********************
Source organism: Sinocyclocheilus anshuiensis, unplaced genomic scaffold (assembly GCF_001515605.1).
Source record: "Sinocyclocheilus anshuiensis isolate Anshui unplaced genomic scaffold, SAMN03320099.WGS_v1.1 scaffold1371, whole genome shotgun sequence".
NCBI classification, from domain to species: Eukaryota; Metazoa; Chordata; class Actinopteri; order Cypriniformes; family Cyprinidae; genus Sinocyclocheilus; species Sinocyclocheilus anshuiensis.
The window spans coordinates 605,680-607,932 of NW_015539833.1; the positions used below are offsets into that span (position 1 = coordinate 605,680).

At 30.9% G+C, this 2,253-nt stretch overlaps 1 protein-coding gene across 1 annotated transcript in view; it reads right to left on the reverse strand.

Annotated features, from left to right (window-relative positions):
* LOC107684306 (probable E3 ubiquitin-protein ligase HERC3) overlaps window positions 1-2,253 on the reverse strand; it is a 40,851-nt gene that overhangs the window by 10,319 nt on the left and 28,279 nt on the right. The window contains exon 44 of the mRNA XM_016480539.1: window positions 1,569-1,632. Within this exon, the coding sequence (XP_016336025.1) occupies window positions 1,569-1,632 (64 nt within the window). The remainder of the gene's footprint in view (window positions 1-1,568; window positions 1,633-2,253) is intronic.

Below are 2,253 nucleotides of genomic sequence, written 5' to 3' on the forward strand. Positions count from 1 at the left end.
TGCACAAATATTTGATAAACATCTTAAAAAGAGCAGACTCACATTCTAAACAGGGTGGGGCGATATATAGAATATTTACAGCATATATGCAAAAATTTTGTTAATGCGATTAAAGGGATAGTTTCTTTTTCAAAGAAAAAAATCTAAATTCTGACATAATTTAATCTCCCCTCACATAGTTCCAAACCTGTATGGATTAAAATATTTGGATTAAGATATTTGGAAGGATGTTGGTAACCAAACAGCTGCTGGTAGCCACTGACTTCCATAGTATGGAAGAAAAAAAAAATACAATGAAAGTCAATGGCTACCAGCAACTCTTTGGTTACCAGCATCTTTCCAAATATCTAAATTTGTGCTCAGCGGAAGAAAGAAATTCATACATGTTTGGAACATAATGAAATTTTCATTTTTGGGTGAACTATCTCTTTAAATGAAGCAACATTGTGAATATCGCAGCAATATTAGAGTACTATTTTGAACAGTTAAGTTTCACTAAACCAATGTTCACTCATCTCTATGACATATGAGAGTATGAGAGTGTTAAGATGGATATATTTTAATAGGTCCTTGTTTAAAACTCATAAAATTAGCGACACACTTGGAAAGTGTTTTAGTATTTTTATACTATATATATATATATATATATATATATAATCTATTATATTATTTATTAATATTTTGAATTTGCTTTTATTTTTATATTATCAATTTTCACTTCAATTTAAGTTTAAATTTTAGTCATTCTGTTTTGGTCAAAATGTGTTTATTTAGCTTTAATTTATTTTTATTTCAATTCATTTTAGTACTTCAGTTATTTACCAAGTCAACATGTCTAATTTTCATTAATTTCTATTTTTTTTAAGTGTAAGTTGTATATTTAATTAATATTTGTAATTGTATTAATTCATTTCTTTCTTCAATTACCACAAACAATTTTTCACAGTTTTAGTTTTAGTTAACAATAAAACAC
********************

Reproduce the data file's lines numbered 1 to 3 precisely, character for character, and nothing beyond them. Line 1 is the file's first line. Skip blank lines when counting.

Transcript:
Source organism: Sinocyclocheilus anshuiensis, unplaced genomic scaffold (assembly GCF_001515605.1).
Source record: "Sinocyclocheilus anshuiensis isolate Anshui unplaced genomic scaffold, SAMN03320099.WGS_v1.1 scaffold1371, whole genome shotgun sequence".
NCBI classification, from domain to species: Eukaryota; Metazoa; Chordata; class Actinopteri; order Cypriniformes; family Cyprinidae; genus Sinocyclocheilus; species Sinocyclocheilus anshuiensis.